Tuesday, April 17, 2012

Moody’s say IMF funds to Sri Lanka is ‘credit positive’

Rating agency Moody’s has described the recent IMF’s release of $ 427 million under its Stand By Arrangement (SBA) program worth $ 2.6 billion to Sri Lanka as ‘credit positive.’

“The disbursement is credit positive because it will help restore investor confidence and shore up foreign exchange reserves, which had been drained owing largely to an ineffective exchange rate policy in the second half of 2011,” Moody’s said.

 Sri Lanka is rated B1 positive by Moody’s whilst the IMF loan program had been on hold since August 2011.

 Moody’s said the reactivated IMF support program is also a tacit endorsement of Sri Lanka’s policy initiatives since February 2012, which were taken to stem currency and foreign exchange reserve losses, and which we also think will be effective.

Foreign exchange reserves diminished to a low of $5.8 billion in January from an all-time high of $8.1 billion in July 2011 (see exhibit). January foreign exchange reserves were insufficient to fully cover external debt payments due throughout this year should external lending to Sri Lanka stop suddenly ($7.8 billion of reserves would be required for such a severe stress scenario).

 The July 2011 high was buoyed by a first-quarter balance of payments surplus and a successful global bond issuance. But a strong rebound in domestic demand, fuelled by private sector credit growth of 34.5% in 2011, coupled with an upswing in Sri Lanka’s oil import bill, pushed the trade deficit to $5.8 billion in the second half of 2011, a 140% increase over second-half 2010. As the central bank intervened by buying Sri Lanka rupees to stem downward pressure on the currency, reserves dropped by nearly $1 billion from August to September, and then by a further $900 million by November 2011.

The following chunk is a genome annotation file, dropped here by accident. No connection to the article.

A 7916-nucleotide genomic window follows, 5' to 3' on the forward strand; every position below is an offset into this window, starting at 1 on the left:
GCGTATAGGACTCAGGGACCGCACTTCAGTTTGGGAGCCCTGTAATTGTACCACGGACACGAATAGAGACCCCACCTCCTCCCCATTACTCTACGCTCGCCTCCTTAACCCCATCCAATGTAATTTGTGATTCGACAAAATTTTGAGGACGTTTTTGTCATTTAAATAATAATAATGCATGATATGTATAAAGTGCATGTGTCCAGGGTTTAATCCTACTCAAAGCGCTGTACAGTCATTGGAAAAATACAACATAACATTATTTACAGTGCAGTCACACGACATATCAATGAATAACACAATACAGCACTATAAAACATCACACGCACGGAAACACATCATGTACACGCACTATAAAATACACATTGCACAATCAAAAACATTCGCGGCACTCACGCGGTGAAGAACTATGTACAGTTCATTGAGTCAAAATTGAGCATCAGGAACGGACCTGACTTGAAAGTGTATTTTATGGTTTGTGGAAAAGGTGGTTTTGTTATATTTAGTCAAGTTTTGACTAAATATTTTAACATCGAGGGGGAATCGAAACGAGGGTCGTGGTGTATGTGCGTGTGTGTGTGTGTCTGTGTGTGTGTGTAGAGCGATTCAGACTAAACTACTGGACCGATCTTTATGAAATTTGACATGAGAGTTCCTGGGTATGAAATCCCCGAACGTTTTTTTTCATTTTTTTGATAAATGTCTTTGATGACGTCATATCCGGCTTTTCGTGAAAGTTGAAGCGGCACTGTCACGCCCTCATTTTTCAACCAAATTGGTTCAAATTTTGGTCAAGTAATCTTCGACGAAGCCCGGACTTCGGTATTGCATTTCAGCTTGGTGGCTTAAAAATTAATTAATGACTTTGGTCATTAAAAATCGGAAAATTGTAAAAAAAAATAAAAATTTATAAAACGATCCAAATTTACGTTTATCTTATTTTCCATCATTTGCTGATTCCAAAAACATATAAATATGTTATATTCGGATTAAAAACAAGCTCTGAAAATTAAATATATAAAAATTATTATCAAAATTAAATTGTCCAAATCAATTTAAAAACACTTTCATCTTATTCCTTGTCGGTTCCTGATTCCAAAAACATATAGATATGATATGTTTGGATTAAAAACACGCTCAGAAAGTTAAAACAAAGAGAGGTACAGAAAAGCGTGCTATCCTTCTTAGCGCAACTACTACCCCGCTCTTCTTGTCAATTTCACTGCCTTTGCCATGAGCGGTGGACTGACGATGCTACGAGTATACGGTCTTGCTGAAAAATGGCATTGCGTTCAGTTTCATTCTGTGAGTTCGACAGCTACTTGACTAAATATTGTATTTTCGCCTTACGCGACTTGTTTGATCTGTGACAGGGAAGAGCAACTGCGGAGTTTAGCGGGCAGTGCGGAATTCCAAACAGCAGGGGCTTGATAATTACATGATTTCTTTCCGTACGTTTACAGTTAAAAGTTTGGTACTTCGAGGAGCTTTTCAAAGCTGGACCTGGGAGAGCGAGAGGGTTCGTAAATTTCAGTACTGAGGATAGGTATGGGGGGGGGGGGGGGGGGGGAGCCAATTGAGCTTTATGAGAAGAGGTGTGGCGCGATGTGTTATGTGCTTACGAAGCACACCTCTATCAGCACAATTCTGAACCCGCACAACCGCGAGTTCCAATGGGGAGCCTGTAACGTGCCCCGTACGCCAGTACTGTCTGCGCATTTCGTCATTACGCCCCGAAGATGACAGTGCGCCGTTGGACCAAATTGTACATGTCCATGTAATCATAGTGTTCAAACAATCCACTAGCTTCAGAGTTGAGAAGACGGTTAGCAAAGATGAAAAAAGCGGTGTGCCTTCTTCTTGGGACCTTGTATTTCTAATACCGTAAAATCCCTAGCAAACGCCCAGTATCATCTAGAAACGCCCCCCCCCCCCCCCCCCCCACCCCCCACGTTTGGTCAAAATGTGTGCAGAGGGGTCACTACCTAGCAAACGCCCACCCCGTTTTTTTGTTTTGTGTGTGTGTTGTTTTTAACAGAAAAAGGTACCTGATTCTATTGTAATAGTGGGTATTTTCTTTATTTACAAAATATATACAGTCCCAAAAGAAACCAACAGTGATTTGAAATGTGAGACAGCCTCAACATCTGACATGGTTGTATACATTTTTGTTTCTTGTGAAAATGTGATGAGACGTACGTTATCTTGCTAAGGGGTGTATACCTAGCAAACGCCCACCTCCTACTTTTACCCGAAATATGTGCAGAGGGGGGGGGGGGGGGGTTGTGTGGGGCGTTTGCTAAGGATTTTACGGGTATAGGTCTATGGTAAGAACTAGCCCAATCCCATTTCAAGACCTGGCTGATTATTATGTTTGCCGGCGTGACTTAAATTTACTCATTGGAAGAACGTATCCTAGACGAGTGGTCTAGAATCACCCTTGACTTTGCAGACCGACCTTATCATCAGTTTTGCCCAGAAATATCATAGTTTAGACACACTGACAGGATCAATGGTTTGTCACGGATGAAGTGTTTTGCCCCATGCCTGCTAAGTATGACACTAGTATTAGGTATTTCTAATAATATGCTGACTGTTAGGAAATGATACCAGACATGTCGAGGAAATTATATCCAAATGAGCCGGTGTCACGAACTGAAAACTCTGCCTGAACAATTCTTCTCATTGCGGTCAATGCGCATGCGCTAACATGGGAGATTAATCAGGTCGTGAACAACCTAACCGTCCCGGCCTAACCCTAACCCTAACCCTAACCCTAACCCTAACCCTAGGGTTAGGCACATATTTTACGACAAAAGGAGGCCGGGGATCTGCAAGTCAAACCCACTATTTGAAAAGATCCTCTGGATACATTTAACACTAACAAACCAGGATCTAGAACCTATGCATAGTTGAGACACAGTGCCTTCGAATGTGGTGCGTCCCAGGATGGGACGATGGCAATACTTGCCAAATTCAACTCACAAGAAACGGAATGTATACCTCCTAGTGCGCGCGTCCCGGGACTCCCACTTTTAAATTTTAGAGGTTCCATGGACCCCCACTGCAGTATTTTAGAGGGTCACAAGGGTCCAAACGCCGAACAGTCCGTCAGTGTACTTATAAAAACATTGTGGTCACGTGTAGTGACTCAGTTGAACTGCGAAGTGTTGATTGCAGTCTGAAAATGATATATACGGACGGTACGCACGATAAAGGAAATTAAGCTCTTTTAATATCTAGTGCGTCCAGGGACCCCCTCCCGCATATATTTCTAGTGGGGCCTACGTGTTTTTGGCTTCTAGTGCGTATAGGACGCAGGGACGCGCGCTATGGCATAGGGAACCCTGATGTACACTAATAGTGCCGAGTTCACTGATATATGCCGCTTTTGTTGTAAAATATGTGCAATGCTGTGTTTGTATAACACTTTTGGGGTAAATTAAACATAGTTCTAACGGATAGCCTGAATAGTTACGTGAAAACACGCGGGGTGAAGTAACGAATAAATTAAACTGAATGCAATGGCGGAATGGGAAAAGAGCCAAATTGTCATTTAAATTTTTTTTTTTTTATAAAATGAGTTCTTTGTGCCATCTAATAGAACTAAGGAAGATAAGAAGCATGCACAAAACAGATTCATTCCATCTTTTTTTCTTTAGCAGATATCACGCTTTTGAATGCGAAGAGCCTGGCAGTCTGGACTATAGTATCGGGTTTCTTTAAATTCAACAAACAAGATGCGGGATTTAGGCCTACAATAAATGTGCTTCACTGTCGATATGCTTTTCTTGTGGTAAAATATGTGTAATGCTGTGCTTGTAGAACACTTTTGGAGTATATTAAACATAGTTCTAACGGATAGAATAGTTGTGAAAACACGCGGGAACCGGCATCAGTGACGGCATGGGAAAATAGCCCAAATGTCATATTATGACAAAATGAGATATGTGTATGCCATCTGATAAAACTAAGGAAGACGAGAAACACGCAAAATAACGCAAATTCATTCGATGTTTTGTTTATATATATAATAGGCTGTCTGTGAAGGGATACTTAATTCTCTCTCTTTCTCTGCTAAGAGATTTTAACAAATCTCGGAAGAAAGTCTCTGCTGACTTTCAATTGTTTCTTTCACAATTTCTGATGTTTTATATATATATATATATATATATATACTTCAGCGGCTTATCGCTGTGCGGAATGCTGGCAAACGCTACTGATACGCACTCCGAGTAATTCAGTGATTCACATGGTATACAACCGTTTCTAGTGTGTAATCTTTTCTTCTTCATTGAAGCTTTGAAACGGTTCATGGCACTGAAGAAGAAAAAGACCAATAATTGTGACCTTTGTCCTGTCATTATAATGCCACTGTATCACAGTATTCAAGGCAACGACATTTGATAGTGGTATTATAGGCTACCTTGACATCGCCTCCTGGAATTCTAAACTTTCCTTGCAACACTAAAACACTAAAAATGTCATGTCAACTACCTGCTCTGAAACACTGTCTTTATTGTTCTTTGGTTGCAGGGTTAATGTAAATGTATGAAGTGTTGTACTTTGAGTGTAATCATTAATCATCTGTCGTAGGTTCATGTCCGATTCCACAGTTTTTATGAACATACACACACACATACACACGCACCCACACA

Key corrective measures enacted by the authorities two months ago should stem foreign exchange reserve losses. In early February, regulators allowed the rupee to float, resulting in an immediate 5% depreciation against the dollar. This followed a 3% depreciation of the exchange rate in late November 2011. Policy rates were tightened and banks were directed to limit credit growth.

The Government raised domestic petroleum and electricity prices to pass the cost of higher international energy prices to consumers, which will both limit losses to the state energy corporations and rein in the oil import bill and the current account deficit. The IMF referenced these adjustments in its press release announcing the completion of the seventh review and disbursal of $427 million under a stand-by arrangement originally signed in July 2009.

 Two tranches of the loan had been pending since late summer 2011 when the IMF released a statement critical of the Government’s foreign exchange interventions. The stand-by arrangement has now been extended to July 2012 to allow for the eighth and final review. For the last tranche of the loan to be released, Sri Lankan authorities will have to be prepared to adjust monetary and exchange rate policies if necessary, depending on global conditions. We believe the authorities will not relapse to the abandoned policy stance, as it proved unsustainable. On the other hand, the Government has established a track record for gradually reining in the budget deficit and so fiscal policy will not likely derail the IMF program.

 With supportive policy measures in place and the IMF disbursement, Sri Lanka’s foreign exchange reserves have stabilised and recovered a bit of lost ground, standing at $6.1 billion as of 4 April.

Policy consistency and continued support from the IMF program will be critical for reducing vulnerability to external shocks brought about by Sri Lanka’s weakened foreign exchange position.

source - www.ft.lk

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